Each year we spend a week with the extended family at the beach. There are certain rituals the kids anticipate. One is a night crab hunt. This year the time came and some of the young teenagers were not interested. The activity was old stuff and their screens were far more attractive. Actually, I had a similar feeling… perhaps I could stay home and do something that interested me more? Instead, thankfully, I chose to participate for the sake of the younger kids.
Without any planning or organizing, we arrived on the sand and the adults held the lights as the kids searched. When the first crab was discovered, the kids went into a frenzy. There were loud screams, a mix of aspiration and terror. The group moved across the sand in chaotic patterns while the screams continued.
Then I noticed the evolution of collective competence. The crabs were fast but some people figured out ways to slow them down. They took on the role of stoppers. All the kids feared picking up a crab with their hands. One nine-year-old began diving at them and moving his hands toward the crab while gathering just enough sand in each hand to form a buffer. He made the first successful catch and took on the role of collector. These emerging skills were noticed and imitated. Competencies spread as the group became more and more unified and effective. Soon we were catching big crabs. Through the entire process, the screaming never stopped.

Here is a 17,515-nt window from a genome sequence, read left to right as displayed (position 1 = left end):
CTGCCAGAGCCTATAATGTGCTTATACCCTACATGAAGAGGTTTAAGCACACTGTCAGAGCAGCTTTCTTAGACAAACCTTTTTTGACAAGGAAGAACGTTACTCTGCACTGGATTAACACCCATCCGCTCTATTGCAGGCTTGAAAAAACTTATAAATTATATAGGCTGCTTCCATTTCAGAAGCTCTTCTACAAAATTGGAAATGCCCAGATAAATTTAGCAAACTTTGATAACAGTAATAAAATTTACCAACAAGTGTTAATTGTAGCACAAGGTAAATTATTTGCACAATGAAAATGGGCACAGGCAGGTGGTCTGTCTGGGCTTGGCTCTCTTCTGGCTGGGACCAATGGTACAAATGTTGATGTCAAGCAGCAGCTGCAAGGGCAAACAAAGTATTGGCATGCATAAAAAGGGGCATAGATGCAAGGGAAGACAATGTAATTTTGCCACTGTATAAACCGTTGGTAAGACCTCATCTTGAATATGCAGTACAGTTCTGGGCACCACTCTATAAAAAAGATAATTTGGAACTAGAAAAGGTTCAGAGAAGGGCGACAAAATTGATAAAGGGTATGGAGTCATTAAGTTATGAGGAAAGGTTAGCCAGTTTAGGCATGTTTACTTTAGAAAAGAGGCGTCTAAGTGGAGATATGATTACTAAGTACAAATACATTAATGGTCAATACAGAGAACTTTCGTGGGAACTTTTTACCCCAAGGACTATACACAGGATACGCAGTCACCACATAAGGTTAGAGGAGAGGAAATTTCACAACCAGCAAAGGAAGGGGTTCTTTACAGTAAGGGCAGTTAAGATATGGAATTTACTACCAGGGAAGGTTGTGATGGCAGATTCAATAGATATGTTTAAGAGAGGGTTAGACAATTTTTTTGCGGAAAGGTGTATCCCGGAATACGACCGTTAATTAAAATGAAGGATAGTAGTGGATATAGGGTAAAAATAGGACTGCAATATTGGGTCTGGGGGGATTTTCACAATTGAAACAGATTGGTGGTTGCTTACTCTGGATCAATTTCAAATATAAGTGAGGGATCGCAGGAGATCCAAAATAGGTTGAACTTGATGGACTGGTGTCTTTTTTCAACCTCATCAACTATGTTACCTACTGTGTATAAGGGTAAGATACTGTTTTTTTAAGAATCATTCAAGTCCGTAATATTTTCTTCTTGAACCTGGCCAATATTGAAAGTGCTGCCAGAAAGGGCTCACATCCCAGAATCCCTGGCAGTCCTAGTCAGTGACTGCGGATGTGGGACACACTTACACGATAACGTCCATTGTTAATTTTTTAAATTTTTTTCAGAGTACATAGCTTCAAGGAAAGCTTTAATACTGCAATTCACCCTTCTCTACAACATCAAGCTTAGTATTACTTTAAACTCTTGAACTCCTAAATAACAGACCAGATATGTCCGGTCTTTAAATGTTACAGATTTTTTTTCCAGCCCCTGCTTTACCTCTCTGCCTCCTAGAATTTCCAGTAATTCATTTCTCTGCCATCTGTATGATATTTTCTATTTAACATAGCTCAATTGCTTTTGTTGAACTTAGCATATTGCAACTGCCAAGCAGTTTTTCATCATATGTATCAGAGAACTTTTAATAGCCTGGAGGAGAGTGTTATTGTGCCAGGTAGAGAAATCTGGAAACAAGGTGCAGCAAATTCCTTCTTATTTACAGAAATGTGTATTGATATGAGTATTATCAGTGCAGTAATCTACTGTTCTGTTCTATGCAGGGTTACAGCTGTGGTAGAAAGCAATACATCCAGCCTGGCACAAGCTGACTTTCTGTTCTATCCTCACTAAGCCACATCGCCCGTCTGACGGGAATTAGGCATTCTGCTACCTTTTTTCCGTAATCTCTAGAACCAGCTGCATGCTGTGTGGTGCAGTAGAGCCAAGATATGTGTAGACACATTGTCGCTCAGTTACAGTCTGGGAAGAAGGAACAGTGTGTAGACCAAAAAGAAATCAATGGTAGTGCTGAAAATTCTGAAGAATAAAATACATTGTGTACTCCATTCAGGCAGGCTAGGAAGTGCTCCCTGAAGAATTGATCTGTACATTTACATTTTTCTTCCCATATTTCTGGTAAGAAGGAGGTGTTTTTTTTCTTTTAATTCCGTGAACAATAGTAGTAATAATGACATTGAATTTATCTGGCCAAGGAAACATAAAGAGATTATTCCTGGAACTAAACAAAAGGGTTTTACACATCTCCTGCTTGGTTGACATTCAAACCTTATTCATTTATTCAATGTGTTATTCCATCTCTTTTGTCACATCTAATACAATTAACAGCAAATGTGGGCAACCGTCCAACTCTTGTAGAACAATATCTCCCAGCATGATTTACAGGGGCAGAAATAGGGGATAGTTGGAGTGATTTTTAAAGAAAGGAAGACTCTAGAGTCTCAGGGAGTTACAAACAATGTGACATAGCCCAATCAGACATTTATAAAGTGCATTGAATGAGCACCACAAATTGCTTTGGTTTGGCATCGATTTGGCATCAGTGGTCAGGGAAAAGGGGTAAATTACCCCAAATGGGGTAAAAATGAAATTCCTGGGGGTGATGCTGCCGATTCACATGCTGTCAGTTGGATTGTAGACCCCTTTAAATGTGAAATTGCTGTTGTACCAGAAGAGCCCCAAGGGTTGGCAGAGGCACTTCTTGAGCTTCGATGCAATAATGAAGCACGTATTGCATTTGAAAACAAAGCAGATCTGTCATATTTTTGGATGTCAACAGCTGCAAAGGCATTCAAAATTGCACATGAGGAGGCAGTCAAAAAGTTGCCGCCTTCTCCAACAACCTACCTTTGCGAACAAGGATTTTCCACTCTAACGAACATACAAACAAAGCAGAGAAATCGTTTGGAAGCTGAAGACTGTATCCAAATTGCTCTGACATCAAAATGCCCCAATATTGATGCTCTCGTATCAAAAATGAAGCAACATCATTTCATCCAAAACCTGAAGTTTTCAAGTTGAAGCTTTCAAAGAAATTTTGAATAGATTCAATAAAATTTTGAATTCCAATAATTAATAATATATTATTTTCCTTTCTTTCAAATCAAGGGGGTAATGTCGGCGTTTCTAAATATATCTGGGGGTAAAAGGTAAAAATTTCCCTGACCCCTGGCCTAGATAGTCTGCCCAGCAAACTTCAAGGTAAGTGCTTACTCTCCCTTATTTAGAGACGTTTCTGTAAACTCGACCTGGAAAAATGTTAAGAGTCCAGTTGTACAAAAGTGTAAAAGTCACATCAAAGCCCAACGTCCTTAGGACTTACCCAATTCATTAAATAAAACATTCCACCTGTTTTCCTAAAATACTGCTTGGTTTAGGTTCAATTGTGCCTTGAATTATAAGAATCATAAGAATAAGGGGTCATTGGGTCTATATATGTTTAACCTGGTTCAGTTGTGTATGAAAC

At the end, it was time to free the crabs. Someone called for everyone to put their feet in a circle so the crabs had to run across everyone’s feet to escape. When the crabs were freed, the screaming peaked and no foot remained in place for the crabs to cross.
As we started back to the house, the kids were on a high and it occurred to me that of all the things I had done during the week, this was the peak experience. Participating in the joyful frenzy was life giving. Three days later I was still elevated by the joyful memory.
Yet an hour before the event I was, like the teenagers, telling myself the activity was old. I had minimum desire. Because I knew the little kids hungered for the activity, I went. An hour later I was celebrating the best experience of the week.
Reflecting on the decision is instructive. It warns me that perhaps my conventional preferences cause me to miss out. I am grateful for the frenzy of joy and what I learned from reflecting upon it. I commit to intentionally create more experiences of joy and gladness.
- How does this story apply to life at work?
- What do we learn from the decision of the older teenagers?
- What experiment could lead your unit to joy and gladness?
- How could we use this passage to create a more positive organization?